China is an important partner in providing critically needed finance and infrastructure development capacity for African countries. With a growing awareness of environmental, social and governance (ESG) risks associated with infrastructure development, it is important to consider to what degree development projects cause ESG-related harm to host countries and communities.

Are Chinese-financed development projects in Africa meeting China’s stated ESG guidelines?

Springer et al (2023)_Elevating ESG China Africa

A new report uses a consistent ESG framework based on stated Chinese and local ESG requirements and recommendations to analyze five Chinese projects in three African countries that are recipients of large amounts of Chinese financing on the African continent – Egypt, Nigeria and Ethiopia – and two sectors: energy and industrial parks, which are aligned with China’s ambitions to enhance energy access and support manufacturing in Africa. The report also assessed the case studies’ potential risks to biodiversity and Indigenous lands, based on their spatial locations.

The report finds that the case study projects do not meet the standards of China’s recommended ESG guidance, signaling significant room for improvement.

The report is a collaboration between the Boston University Global Development Policy Center, the Fudan University Green Finance and Development Center, the South African Institute of International Affairs and LSE IDEAS.

Main findings:
  • In Egypt, the Tianjin Economic-Technological Development Area (TEDA)-Suez Special Economic Zone and Sinohydro’s Attaqa Hydroelectric Power Plant showed Chinese firms adhering to the host country’s minimum ESG standards, while also taking advantage of regulatory gaps around labor conditions and taxation.
    • The TEDA-Suez project was found to have the highest risk to biodiversity compared to other projects and average risks for World Bank and Chinese development-financed projects. The TEDA project presented some potential risk to Indigenous lands, albeit lower than the average for Chinese development-financed projects.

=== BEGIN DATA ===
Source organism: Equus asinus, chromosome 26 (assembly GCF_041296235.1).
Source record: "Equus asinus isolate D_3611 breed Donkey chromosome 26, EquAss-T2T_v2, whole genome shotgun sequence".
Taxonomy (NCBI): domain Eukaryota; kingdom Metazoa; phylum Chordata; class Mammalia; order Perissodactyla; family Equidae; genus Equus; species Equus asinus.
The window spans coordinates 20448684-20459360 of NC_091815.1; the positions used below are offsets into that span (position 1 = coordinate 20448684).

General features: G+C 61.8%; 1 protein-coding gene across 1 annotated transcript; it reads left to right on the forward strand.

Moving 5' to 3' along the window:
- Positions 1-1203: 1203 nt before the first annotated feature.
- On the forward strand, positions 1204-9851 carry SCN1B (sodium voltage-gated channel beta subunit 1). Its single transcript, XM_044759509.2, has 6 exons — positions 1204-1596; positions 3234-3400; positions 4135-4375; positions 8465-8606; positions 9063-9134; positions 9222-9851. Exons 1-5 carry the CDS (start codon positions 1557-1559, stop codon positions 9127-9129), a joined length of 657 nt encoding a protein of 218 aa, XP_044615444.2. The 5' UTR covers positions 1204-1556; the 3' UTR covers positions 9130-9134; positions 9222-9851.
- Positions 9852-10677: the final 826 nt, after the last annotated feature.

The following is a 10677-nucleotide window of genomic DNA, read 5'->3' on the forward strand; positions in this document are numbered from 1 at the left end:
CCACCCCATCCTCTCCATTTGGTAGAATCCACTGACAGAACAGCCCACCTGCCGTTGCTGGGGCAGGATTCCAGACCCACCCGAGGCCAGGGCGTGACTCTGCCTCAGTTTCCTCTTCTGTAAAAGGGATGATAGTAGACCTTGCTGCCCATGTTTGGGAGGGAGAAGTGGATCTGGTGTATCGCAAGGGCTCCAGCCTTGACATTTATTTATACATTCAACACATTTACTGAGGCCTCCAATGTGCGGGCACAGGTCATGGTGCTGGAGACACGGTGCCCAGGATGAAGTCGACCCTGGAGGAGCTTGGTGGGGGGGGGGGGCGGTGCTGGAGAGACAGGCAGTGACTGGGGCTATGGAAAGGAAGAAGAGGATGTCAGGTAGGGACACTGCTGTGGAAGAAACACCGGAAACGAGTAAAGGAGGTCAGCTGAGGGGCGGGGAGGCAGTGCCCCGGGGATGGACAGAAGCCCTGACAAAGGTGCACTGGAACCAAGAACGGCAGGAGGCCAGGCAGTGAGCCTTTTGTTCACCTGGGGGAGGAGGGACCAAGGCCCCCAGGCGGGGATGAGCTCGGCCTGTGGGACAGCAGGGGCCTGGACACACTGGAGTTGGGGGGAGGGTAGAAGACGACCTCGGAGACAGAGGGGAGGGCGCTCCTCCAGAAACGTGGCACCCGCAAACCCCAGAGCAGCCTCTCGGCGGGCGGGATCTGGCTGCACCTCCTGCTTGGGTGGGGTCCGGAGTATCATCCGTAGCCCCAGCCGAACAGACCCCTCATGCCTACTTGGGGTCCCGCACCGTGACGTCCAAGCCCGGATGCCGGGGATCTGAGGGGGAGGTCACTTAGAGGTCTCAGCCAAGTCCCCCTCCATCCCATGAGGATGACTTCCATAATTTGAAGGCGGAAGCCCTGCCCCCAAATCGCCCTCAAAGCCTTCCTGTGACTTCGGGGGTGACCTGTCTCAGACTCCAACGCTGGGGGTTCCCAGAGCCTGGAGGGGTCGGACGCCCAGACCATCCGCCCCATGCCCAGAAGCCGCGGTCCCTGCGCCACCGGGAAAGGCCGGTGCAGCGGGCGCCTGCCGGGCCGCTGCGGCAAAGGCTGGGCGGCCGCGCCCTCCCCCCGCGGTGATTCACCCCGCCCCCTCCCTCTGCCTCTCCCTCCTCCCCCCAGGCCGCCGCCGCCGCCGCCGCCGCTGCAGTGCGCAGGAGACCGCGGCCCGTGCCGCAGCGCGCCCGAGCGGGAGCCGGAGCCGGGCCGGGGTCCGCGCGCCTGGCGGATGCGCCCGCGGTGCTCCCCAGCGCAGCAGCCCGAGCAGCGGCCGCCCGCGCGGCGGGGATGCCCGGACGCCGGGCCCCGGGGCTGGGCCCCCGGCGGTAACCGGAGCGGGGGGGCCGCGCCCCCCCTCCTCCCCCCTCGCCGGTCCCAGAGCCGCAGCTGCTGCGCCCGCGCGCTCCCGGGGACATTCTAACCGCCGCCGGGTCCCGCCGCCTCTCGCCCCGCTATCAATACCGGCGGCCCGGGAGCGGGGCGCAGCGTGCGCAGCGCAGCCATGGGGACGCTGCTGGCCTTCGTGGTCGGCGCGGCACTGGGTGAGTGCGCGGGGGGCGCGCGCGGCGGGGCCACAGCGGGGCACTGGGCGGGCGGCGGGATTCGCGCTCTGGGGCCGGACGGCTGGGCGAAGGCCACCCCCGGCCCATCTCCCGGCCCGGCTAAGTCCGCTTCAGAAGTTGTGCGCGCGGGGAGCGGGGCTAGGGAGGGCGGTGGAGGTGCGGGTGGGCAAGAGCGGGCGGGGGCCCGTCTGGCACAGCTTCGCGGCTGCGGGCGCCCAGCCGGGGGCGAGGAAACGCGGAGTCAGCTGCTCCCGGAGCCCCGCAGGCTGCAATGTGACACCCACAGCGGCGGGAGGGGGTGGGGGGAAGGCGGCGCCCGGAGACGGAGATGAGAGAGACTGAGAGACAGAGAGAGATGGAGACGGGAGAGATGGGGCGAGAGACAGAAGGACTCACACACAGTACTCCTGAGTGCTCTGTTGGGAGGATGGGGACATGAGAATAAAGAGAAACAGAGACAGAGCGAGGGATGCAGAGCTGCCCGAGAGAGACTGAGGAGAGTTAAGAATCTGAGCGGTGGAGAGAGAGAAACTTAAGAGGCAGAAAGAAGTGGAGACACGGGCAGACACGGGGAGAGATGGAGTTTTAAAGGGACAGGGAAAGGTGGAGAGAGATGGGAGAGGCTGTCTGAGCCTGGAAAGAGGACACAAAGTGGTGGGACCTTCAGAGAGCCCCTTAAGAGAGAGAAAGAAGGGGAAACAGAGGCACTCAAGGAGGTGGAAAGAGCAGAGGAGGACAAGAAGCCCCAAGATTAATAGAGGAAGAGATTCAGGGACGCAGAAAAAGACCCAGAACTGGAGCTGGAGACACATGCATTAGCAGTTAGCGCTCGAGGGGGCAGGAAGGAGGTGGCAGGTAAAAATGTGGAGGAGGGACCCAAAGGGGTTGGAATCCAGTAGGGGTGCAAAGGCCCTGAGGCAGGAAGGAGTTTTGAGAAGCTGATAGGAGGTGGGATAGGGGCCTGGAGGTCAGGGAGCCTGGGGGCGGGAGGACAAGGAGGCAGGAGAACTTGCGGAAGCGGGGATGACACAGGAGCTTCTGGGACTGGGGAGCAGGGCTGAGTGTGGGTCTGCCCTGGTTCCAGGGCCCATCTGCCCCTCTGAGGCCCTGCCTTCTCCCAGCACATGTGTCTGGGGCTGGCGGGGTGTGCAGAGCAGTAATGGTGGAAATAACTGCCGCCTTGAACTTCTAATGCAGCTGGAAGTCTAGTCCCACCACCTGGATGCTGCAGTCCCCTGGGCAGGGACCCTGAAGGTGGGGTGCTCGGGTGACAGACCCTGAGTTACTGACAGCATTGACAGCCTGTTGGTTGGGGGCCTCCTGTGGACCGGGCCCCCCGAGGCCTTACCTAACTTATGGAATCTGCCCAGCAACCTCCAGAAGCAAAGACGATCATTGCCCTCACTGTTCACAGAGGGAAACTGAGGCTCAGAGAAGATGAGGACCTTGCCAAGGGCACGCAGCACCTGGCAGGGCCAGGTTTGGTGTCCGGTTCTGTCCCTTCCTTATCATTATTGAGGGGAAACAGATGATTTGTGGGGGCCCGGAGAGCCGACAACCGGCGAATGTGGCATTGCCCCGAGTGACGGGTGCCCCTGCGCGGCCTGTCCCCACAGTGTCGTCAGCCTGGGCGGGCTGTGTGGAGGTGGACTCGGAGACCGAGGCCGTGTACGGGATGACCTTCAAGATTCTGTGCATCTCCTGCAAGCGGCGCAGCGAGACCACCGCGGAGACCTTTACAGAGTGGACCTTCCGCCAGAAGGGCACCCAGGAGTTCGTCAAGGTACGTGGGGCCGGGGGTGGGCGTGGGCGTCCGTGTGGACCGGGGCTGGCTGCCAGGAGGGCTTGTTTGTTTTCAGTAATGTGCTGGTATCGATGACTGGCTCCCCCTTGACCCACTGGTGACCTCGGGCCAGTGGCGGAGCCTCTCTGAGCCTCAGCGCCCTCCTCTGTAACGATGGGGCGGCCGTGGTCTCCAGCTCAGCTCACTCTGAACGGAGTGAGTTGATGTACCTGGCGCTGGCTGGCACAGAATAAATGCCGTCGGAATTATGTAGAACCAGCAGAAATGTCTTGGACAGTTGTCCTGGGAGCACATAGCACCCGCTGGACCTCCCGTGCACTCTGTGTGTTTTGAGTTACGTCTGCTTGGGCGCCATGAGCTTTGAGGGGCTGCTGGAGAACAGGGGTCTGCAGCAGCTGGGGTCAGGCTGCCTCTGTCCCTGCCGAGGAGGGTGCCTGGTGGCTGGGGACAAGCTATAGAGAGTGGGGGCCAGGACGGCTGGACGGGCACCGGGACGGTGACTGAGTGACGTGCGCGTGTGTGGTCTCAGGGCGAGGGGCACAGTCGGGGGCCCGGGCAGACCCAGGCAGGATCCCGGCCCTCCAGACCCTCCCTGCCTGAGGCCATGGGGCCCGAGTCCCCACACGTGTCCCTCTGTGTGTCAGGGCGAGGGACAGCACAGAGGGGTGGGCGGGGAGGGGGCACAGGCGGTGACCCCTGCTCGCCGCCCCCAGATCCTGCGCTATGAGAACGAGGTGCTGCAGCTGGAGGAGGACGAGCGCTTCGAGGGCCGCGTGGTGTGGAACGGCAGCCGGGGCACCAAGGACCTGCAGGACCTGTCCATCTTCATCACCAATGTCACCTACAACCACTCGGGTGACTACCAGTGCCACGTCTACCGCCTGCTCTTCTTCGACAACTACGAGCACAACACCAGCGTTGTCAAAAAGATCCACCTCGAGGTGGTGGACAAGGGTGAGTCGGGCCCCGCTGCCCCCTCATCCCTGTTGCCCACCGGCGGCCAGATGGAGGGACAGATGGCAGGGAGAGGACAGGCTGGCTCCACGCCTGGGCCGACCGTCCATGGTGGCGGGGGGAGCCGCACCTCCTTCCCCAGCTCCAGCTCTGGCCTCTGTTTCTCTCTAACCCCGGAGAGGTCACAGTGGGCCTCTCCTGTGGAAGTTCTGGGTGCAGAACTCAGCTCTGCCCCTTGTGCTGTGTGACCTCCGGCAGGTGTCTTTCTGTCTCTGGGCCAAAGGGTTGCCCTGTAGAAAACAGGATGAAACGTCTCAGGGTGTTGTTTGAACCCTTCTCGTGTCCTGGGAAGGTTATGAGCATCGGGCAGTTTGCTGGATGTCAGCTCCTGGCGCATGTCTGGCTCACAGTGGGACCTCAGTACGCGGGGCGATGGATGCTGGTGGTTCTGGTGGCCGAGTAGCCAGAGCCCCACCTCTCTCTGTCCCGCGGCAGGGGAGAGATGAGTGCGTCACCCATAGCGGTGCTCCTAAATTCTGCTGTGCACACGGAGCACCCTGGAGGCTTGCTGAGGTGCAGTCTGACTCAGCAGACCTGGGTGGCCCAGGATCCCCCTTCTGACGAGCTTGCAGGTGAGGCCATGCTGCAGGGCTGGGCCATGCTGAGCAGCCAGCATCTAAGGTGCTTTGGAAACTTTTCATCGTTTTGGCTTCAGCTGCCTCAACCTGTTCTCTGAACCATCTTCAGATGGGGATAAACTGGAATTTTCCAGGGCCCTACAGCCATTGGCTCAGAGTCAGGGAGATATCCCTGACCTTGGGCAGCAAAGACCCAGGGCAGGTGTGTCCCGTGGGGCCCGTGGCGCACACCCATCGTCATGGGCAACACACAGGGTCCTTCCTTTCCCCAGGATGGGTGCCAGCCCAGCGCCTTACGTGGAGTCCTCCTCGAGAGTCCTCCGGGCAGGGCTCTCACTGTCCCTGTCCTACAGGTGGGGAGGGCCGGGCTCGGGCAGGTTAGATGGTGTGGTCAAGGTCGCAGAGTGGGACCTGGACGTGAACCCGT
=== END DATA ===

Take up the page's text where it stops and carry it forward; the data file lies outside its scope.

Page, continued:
• In Nigeria, the Lekki Free Zone (LFZ) project exhibited notable ESG risks related to community relocation and compensation, but also potential benefits including job creation and infrastructure development. The LFZ showed negligible risk to Indigenous lands due to its distance from these areas.
  •  In Ethiopia, institutional weaknesses and inadequate regulatory frameworks posed challenges to ESG implementation in the examined projects: the Eastern Industrial Zone (EIZ) and the Grand Ethiopian Renaissance Dam (GERD) and Renaissance-Addis transmission line. Specific issues included delays in land compensation, poor coordination among public servants and deficiencies in human resources and government funding.
    • The EIZ and the Renaissance-Addis Power Transmission Line were found to be partially or entirely located on Indigenous lands, leading to higher risk scores.

The report concludes by identifying recommendations for key Chinese, African and international stakeholders to improve ESG practices for Chinese-financed projects in Africa.

The case studies underscore the critical importance of robust, well-enforced ESG standards and regulatory frameworks, as well as the need for transparency, stakeholder engagement and institutional capacity building to ensure sustainable and socially responsible project outcomes.

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